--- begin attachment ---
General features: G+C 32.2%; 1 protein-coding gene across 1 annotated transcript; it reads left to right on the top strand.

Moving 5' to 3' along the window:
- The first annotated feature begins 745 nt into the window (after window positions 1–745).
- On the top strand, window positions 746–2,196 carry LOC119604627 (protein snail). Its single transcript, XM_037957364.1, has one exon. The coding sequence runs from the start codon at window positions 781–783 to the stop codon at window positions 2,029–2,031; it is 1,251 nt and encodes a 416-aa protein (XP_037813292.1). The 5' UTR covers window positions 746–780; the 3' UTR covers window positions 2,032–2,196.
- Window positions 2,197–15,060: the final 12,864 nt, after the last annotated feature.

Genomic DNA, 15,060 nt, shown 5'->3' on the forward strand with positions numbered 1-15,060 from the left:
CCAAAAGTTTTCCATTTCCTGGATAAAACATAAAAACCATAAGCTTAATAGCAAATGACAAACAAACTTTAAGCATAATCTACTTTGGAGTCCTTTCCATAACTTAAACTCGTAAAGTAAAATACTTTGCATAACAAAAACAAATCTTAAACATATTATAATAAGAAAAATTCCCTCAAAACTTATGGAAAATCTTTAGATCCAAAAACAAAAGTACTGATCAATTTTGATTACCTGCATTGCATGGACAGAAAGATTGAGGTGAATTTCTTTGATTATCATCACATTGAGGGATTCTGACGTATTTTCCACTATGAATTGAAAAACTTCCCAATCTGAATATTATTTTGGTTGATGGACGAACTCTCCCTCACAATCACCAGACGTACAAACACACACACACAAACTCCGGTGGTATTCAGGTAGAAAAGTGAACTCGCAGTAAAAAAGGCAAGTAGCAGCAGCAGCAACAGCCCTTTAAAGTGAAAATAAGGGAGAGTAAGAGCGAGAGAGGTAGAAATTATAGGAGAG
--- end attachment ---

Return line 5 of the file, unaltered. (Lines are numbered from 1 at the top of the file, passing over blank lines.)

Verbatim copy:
- Window positions 2,197–15,060: the final 12,864 nt, after the last annotated feature.